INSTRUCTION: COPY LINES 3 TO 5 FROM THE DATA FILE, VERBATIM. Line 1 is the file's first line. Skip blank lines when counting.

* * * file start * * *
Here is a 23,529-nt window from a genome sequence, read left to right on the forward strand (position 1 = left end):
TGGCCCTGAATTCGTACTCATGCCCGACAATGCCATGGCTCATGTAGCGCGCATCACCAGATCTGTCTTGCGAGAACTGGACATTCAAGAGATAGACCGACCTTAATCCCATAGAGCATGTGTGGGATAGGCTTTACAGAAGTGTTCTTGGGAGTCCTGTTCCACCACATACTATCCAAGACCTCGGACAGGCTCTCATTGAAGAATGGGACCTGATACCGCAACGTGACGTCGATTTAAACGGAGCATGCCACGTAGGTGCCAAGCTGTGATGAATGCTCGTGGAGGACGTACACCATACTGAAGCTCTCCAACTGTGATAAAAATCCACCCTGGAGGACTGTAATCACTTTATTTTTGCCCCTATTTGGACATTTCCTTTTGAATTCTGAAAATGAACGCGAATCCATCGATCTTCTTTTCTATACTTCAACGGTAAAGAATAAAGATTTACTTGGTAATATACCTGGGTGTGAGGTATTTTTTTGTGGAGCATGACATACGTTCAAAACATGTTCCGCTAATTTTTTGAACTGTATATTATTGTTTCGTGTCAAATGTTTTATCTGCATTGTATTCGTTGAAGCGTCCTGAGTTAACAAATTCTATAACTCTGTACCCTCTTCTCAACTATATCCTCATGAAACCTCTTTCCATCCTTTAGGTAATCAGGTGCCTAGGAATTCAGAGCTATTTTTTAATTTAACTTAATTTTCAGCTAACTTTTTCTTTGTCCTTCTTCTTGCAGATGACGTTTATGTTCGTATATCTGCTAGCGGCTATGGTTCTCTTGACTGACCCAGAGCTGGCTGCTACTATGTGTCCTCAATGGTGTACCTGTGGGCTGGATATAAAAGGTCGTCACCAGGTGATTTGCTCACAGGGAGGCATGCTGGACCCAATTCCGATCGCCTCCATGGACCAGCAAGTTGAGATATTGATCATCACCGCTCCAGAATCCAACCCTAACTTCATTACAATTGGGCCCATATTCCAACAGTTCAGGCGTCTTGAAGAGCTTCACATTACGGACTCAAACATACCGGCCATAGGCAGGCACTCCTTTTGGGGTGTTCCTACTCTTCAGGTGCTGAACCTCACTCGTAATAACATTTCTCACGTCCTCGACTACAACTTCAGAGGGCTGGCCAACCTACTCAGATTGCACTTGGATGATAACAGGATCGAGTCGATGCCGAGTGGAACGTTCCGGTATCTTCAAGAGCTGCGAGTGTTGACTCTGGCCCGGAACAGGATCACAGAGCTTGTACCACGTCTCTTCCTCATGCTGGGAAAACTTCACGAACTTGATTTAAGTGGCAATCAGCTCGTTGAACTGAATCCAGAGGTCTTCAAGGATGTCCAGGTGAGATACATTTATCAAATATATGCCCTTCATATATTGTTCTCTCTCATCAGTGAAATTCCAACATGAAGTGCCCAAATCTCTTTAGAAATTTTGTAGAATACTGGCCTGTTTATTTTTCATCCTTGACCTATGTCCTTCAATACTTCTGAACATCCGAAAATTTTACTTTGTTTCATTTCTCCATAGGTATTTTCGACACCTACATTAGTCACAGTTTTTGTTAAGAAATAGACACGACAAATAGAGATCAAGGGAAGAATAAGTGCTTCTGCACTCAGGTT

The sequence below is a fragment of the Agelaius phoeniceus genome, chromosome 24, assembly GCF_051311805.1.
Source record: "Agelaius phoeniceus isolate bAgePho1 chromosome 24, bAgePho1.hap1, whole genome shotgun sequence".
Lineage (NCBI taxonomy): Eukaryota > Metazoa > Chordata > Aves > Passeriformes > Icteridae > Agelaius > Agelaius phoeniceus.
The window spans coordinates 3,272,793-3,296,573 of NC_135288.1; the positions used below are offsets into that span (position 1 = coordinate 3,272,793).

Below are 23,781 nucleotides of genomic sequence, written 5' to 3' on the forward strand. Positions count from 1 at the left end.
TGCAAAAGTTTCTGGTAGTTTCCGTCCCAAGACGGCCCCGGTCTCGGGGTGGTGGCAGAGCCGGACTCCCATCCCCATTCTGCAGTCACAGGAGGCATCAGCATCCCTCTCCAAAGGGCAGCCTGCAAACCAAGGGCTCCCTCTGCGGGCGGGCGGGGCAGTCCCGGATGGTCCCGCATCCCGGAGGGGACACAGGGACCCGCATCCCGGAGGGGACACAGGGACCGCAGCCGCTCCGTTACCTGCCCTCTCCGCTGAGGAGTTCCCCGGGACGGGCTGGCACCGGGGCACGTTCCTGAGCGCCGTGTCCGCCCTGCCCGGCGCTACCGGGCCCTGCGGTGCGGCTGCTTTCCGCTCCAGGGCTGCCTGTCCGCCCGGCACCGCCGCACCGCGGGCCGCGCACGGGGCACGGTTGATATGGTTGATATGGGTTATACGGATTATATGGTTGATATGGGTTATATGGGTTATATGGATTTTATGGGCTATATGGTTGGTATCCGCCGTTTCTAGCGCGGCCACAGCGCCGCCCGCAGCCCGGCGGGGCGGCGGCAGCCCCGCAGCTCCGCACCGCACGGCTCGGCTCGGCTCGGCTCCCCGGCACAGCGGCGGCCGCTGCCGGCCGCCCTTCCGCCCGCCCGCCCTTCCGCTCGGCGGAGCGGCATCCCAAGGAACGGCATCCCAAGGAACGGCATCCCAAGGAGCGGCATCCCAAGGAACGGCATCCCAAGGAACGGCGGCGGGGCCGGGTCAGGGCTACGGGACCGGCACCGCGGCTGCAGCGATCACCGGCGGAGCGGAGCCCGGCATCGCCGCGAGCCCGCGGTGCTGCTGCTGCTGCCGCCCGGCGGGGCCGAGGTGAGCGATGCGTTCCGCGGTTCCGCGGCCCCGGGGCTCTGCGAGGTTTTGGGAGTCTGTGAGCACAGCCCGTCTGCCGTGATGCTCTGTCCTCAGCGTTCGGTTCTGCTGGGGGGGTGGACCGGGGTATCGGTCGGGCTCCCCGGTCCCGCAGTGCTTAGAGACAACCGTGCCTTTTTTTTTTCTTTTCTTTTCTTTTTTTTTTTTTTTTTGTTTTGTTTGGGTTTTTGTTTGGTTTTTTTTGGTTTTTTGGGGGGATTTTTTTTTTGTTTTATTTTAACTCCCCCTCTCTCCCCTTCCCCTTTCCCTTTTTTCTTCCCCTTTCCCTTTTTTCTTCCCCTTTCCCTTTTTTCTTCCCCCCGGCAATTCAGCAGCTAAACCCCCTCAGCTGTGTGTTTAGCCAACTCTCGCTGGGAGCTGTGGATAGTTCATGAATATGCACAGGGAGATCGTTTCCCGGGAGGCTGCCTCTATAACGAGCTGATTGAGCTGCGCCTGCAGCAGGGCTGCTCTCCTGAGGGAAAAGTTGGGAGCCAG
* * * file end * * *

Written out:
The sequence below is a fragment of the Agelaius phoeniceus genome, chromosome 24, assembly GCF_051311805.1.
Source record: "Agelaius phoeniceus isolate bAgePho1 chromosome 24, bAgePho1.hap1, whole genome shotgun sequence".
Lineage (NCBI taxonomy): Eukaryota > Metazoa > Chordata > Aves > Passeriformes > Icteridae > Agelaius > Agelaius phoeniceus.